Some Telling Truths about Truth Itself by Authors Who Were or Are Intent on Telling the Truth

This is a thorny issue, and dangerous under the best of circumstances. But it is an inescapable one, an ongoing lifelong challenge, for serious writers.  So many acceptable dodges, evasions, even escapes, are handily available, and it’s far easier to bow to the pressure of convention, knuckle under, than hold one’s own feet to the fire and thus invite an auto da fe, offering one’s self and work as the main event, and  providing even the spark and kindling for it in the process.

Just throwing the following out as a small plate of hot  tapas of truth as possibly inflammatory statements that may  spark or stimulate those writers in need of a fire in the belly, a recognition of risks in writing books in which a truth or truth inheres, a re-kindling of their resolve and commitment,  and a re-ignition of their imaginations to stick with this hot potato at the heart of all great books, something everyone would rather not handle and tries to always quickly hand off,  in all of its difficulties and hazards.

“The truth is always something that is told, not something that is known. If there were no speaking or writing, there would be no truth about anything. There would only be what is.”
Susan Sontag, The Benefactor

There is no doubt fiction makes a better job of the truth.”
Doris Lessing, Under My Skin

“An unbelieved truth can hurt a man much more than a lie. It takes great courage to back truth unacceptable to our times. There’s a punishment for it, and it’s usually crucifixion.”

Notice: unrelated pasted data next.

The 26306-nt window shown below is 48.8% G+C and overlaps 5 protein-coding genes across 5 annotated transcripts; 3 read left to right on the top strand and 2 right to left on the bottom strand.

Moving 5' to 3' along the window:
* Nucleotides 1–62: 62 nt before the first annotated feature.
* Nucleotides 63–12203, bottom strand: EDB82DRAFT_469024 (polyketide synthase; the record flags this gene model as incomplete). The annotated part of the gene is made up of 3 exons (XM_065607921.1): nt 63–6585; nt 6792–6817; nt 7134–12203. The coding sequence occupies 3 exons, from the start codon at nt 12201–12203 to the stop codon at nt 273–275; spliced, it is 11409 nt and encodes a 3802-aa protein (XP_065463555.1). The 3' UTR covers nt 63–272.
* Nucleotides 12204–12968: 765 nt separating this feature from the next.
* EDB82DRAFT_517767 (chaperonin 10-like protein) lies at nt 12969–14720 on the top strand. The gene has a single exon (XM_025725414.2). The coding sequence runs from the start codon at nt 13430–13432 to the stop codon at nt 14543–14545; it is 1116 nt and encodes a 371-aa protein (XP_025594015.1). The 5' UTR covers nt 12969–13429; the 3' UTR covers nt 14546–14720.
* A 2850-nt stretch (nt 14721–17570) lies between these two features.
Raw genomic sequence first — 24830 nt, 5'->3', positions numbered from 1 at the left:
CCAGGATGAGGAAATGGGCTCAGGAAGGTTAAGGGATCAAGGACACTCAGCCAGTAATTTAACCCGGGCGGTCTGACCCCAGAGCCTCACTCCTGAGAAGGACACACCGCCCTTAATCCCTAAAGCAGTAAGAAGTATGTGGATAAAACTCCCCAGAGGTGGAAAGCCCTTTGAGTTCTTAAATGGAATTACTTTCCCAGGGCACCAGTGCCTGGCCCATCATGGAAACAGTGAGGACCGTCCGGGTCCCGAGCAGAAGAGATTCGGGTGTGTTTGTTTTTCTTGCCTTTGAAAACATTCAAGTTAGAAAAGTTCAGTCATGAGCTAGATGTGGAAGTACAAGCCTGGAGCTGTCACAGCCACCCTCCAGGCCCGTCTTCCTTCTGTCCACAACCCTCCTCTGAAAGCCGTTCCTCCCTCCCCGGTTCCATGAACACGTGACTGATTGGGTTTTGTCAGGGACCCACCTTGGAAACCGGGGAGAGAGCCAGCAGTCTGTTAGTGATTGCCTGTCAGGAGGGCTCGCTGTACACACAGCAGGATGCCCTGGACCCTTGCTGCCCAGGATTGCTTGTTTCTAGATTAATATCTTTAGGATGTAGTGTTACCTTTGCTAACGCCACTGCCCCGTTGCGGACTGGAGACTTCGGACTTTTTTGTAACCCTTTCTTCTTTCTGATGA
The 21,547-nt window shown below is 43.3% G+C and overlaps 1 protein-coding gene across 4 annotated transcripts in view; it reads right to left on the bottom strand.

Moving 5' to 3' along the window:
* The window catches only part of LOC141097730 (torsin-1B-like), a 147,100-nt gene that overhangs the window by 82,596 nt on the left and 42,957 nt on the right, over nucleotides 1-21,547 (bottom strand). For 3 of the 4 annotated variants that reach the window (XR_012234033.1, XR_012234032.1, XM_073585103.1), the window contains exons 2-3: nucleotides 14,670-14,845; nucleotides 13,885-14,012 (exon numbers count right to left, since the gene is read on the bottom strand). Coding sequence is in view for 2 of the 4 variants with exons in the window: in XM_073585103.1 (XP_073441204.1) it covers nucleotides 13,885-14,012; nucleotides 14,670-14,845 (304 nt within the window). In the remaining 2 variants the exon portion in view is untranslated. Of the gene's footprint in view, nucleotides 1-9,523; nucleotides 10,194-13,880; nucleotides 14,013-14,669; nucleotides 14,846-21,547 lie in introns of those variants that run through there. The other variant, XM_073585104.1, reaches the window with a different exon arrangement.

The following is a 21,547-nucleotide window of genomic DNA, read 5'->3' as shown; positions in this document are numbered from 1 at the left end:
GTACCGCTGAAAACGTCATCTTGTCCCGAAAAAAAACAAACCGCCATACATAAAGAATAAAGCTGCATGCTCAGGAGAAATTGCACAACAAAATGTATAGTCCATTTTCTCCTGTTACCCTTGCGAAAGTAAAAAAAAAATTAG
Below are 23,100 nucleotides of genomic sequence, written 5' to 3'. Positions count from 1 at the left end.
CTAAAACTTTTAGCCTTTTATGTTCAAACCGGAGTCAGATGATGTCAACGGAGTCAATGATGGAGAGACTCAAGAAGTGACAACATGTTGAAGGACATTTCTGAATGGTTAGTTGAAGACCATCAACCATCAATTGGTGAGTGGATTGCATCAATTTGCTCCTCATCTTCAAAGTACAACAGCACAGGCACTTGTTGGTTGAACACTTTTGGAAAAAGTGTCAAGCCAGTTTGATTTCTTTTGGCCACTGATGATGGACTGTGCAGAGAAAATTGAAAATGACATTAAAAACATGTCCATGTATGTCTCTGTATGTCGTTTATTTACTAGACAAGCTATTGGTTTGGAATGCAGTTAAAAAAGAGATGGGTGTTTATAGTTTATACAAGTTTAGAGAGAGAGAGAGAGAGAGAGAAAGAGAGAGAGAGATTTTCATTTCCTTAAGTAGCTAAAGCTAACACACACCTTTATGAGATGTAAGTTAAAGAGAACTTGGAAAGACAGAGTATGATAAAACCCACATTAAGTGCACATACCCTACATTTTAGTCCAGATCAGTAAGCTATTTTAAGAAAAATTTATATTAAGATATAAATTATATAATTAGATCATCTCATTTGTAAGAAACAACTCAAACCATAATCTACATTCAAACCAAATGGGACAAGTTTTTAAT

John Steinbeck, East of Eden

“I am suspicious of all the things that the average person believes.”
H.L. Mencken

“No one tells the truth to people they don’t actually know, and if they do it is a horrible trait. Everyone wants something smaller, something neater than the truth.”

Ann Patchett, State of Wonder

Finally some rather direct direction to writers from Emily Dickinson, a poet I know well, and  one who is not, shall we  say, renowned for being explicit about anything ( i.e., calling a spade a spade?), but for her allusiveness  and deft use of ambiguity:

“Tell all the Truth but tell it slant–

Success in Circuit lies.

Too bright for our infirm Delight

The Truth’s supreme surprise

As Lightning to the Children’s eased

With explanation kind

The truth must dazzle gradually

Or every man be blind–”

Not to mention the fact that nobody would  like you, so much as talk to you or ever read your books, eh Emily?

I would also add to the above that if you do in fact tell a needful truth as a writer, and do it artfully, some people will respect and laud you, shout your name from the roof tops, even thank you and some will hate you, really hate you, and try to hurt you and defile your work. So expect that and ignore it when it happens.  It means you are onto something, closing in on them (the liars), yes, it does. It means what you’ve written threatens them and they are frightened. Otherwise they’d ignore you and you’d be a placid ineffectual scribbler alone in a corner. And that’s the truth–tonight– according to Margaret Langstaff 🙂

About Margaret Jean Langstaff

A lifelong critical reader with literary tastes, a novelist, short story writer, essayist, book critic, and professional book editor for many years. A consultant to publishers and authors, providing manuscript critiques and a full range of editorial services. A friend and supporter of all other readers and writers. A collector of signed modern first editions. Animal lover and tree hugger.
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